Are children’s pensions as good as they seem?

Pensions for children? Surely that’s taking planning ahead to a whole new level?

Nonetheless, if you can afford it, putting money aside in to a pension for your children or grandchildren can be a sensible option.

Under the current rules, you can put £2,880 a year into a junior self-invested personal pension (SIPP) or stakeholder pension, on their behalf. Even though the child won’t be a taxpayer, 20% is added to the amount in tax relief, up to £3,600 per annum. If you think about it, that can result in quite a significant amount over the years, taking compound growth into consideration. Continue reading

4 top tips to protect yourself against pension scammers

You may well have seen the headlines that victims lost an average of £91k each in pension scams last year. Worryingly, in a recent survey, 32% of pension holders aged 45-65 said they were unsure how to verify if they were speaking to a genuine pensions adviser. Scammers are becoming increasingly sophisticated. They can be articulate and sound highly knowledgeable. They will have designed seemingly attractive offers to try and persuade you to transfer your pension pot or release funds from it, which they will then invest in high-risk investments like overseas property, renewable energy bonds or forestry – or simply steal it directly. Continue reading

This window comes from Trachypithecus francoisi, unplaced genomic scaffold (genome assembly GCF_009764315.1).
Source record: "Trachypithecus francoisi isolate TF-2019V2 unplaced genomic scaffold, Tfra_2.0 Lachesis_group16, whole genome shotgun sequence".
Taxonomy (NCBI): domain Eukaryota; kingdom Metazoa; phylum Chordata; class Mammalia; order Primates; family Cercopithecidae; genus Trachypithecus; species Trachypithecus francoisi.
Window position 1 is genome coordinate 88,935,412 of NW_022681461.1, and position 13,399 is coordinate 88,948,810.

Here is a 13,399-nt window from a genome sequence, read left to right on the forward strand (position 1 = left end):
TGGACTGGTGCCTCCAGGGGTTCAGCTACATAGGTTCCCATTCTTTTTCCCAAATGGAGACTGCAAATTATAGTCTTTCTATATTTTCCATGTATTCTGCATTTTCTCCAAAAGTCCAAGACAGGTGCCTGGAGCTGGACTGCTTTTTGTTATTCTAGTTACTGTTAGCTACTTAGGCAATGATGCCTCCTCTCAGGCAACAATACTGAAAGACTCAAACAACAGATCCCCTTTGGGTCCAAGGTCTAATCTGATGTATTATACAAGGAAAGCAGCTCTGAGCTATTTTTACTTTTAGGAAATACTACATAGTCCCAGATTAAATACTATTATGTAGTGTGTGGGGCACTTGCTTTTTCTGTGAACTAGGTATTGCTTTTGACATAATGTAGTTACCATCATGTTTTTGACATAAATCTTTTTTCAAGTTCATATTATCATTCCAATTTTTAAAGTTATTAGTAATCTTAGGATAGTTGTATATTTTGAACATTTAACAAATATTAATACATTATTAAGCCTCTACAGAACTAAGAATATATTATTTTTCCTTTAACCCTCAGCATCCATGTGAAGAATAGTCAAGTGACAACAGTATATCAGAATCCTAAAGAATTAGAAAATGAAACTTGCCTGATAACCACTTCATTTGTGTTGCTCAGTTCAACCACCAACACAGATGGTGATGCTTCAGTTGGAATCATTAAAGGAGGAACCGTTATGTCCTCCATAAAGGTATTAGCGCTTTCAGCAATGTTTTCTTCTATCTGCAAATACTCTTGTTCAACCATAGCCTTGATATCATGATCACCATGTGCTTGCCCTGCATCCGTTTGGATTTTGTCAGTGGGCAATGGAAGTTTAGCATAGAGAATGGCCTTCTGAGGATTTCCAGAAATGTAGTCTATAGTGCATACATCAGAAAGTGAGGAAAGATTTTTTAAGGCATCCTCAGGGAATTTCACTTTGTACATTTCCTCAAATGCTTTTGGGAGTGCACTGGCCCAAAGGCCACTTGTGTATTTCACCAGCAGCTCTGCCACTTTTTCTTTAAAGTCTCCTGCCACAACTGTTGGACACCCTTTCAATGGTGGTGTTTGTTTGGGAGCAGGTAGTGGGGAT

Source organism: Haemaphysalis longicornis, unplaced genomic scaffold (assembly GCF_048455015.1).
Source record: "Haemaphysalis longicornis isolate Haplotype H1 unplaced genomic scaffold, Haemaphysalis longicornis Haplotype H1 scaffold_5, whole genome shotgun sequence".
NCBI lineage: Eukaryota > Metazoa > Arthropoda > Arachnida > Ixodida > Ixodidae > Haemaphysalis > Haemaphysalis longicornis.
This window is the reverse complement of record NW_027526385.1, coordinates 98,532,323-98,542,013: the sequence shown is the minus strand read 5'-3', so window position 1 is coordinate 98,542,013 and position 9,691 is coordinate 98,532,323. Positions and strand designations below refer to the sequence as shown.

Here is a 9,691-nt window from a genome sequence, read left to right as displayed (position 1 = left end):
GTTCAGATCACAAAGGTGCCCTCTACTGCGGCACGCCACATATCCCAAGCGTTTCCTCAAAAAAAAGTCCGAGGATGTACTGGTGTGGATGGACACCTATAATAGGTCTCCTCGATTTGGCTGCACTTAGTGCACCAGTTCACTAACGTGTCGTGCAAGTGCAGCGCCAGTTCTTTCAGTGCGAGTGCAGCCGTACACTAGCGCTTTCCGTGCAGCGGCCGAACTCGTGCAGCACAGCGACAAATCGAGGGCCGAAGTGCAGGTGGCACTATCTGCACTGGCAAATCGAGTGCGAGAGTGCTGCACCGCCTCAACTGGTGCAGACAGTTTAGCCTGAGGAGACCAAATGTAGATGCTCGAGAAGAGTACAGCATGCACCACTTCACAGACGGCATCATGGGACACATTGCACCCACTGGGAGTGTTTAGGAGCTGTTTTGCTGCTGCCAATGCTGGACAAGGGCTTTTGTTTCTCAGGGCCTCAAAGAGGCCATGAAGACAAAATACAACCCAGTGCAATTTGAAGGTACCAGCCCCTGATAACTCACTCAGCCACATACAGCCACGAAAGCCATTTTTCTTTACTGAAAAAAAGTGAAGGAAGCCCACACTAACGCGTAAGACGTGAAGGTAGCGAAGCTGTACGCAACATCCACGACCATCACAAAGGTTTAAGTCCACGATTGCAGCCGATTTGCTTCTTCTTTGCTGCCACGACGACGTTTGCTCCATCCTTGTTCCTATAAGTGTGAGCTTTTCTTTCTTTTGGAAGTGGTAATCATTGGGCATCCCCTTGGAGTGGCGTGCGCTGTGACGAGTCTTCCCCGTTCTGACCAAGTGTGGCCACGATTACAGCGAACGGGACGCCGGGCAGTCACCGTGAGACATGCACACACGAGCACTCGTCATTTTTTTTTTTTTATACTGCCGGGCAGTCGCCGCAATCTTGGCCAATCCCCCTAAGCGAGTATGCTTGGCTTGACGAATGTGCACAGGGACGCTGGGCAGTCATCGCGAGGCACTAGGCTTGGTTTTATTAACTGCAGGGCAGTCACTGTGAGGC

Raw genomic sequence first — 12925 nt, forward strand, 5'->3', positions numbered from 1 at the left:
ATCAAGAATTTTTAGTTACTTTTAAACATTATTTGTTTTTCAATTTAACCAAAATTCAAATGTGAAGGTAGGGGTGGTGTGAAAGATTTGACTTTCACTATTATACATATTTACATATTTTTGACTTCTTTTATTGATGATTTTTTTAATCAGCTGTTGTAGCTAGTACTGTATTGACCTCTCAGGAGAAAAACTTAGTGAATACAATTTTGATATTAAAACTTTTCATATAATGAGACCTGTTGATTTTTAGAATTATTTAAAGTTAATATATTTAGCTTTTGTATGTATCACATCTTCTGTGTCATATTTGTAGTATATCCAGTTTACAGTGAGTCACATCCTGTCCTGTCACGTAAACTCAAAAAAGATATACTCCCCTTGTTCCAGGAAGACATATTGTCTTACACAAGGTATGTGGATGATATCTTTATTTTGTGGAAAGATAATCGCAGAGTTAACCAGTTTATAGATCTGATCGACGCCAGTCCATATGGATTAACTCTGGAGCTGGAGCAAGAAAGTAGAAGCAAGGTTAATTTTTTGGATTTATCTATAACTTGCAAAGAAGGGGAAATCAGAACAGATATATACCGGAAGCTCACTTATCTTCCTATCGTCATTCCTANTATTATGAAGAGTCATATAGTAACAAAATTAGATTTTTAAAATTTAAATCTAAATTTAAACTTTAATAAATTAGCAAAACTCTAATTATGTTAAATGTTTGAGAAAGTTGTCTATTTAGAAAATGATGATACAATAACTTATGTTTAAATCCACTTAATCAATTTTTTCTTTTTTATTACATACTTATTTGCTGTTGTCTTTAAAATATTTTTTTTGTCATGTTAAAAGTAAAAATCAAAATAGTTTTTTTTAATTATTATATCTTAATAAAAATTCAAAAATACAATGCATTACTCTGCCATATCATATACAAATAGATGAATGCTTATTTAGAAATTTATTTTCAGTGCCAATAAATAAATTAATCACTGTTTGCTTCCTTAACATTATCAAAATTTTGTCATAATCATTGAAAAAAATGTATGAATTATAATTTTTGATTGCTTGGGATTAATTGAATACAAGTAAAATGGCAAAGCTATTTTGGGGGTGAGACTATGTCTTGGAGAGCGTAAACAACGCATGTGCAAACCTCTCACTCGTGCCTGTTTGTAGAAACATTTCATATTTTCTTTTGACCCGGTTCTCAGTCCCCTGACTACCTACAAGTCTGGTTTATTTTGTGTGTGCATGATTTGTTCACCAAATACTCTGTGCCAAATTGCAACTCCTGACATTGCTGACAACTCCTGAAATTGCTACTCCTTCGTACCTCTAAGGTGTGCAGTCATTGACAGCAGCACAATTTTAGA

September Market Commentary

August used to be known as the ‘silly season’. Everyone who made the news was away on holiday, nothing happened and newspapers were desperate to fill their pages. So rather more obscure stories made it into print…

That, of course, was before Donald Trump. And Brexit. And Venezuela, Argentina and Greece. And…

In short, August is now just another month and this year it saw the world’s two most powerful economies, the USA and China, continuing their trade war as the US imposed an additional round of tariffs on Chinese imports and Beijing inevitably retaliated. Domestically, there were more woes for Donald Trump as more members of his former inner-circle decided they would rather do a deal with the prosecutors than the President. Could he be impeached? At this stage it would seem unlikely but the net is tightening. Continue reading